Permission to Celebrate our Revolution, Sir?

Alex Jones is usually up to something interesting and usually (as he
says) he has a good nose for standing on the side of civil liberties
(and sometimes civil rights). But on Saturday he spent his day
protesting the Diez y Seis de Septiembre march and rally in
Austin. Alex Jones is never without his reasons, but this time
(as with his sometime characterization of civil rights orgs as racist)
his instinct for confronting unjust power has wavered somewhat.

Now Mr. Jones finds himself policing the observance of the Mexican
equivalent of the Fourth of July, telling folks just how revolutionary
they should or should not be. Just to be clear, I’d like to pose a
question to Mr. Jones. If anyone had been arrested for their speech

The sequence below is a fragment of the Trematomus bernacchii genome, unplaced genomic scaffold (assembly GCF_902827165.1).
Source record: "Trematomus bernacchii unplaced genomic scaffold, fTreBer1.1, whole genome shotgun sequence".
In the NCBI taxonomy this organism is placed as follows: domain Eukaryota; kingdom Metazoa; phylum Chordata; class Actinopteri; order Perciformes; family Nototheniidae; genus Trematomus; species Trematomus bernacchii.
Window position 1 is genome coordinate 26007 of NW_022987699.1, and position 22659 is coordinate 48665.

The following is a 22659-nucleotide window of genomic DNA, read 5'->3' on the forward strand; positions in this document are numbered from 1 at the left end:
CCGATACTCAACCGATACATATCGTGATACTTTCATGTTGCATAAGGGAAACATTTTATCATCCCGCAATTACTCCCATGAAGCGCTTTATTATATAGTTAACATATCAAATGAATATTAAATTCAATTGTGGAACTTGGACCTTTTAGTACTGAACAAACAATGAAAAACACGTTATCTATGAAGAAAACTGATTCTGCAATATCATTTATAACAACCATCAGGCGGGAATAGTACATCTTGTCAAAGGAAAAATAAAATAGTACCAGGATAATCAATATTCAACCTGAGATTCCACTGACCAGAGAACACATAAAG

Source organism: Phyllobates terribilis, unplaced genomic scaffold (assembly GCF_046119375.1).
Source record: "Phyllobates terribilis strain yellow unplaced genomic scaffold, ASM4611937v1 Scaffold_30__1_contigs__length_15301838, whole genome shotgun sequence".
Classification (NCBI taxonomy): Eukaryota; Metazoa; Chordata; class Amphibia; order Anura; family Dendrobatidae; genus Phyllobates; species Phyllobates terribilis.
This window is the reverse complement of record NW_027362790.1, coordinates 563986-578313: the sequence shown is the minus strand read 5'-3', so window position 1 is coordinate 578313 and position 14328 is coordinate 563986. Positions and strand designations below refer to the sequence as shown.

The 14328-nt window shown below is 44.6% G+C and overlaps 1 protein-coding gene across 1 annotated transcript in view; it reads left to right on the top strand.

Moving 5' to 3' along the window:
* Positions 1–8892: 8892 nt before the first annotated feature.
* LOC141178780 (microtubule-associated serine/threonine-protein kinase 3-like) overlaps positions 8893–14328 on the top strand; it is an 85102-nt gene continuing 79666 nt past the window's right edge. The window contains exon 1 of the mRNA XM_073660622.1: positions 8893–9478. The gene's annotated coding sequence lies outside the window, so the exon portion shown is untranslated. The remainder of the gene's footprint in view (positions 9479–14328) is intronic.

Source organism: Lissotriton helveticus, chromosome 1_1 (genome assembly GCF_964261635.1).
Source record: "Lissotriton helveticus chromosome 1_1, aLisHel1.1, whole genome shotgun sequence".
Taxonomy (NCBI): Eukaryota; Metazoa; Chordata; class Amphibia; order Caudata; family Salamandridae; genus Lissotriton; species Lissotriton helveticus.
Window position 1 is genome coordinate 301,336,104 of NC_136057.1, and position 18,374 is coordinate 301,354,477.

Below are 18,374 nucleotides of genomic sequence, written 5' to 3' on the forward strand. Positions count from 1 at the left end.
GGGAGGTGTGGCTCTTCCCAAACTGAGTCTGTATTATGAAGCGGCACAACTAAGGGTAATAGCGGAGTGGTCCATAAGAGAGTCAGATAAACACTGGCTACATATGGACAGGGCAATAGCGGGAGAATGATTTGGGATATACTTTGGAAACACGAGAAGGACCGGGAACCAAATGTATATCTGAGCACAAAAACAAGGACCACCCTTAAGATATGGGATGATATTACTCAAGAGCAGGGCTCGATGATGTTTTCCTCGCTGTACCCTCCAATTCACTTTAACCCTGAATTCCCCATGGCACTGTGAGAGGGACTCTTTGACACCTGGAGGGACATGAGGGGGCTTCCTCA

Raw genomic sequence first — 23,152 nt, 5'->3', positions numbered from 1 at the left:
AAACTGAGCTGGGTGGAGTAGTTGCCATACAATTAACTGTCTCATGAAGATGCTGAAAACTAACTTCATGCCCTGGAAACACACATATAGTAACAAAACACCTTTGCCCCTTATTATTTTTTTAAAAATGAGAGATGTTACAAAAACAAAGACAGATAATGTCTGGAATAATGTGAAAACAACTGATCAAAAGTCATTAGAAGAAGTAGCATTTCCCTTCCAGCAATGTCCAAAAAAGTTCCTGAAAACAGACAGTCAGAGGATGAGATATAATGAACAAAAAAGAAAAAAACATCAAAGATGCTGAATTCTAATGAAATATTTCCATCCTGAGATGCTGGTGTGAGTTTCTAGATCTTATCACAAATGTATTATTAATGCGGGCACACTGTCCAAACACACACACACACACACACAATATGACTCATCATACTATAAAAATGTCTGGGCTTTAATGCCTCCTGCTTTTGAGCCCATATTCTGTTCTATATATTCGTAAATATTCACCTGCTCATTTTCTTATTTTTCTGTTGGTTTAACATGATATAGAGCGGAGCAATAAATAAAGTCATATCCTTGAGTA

Saturday, would you be defending their right to speak or the state’s
right to bust them? Mr. Jones takes special exception to t-shirts that commemorated the
Plan of San Diego, a 90-year-old scheme to rid the land of
Gringos–just as Father Hidalgo, in his legendary Grito de Dolores of
Sept. 16, 1810, once called for the arrest or removal of all Spaniards
from Mexico. Mr. Jones is horrified that the Plan of San Diego actually
motivated some killing 90 years ago. And that’s fine. I’m a pacifist
myself. No killing please. But what’s really interesting is how from
all the history available to him, Mr. Jones would be most scandalized
by the Plan of San Diego. As if, in the killing fields of Tejas, the
Plan of San Diego were the bloodiest exercise of power ever seen to
erupt from the barrel of a gun.

We recommend Mr. Jones revisit the Autobiography of Malcolm X
order to help him keep his balance when faced with outrageous claims
that white folks should some day suffer the very forms of power that
white folks have wielded these past forty three presidents and
counting. Which reminds me, the sooner Mr. Jones returns to his
valuable work on the trail of Bush 43rd and cronies, the better.–gm

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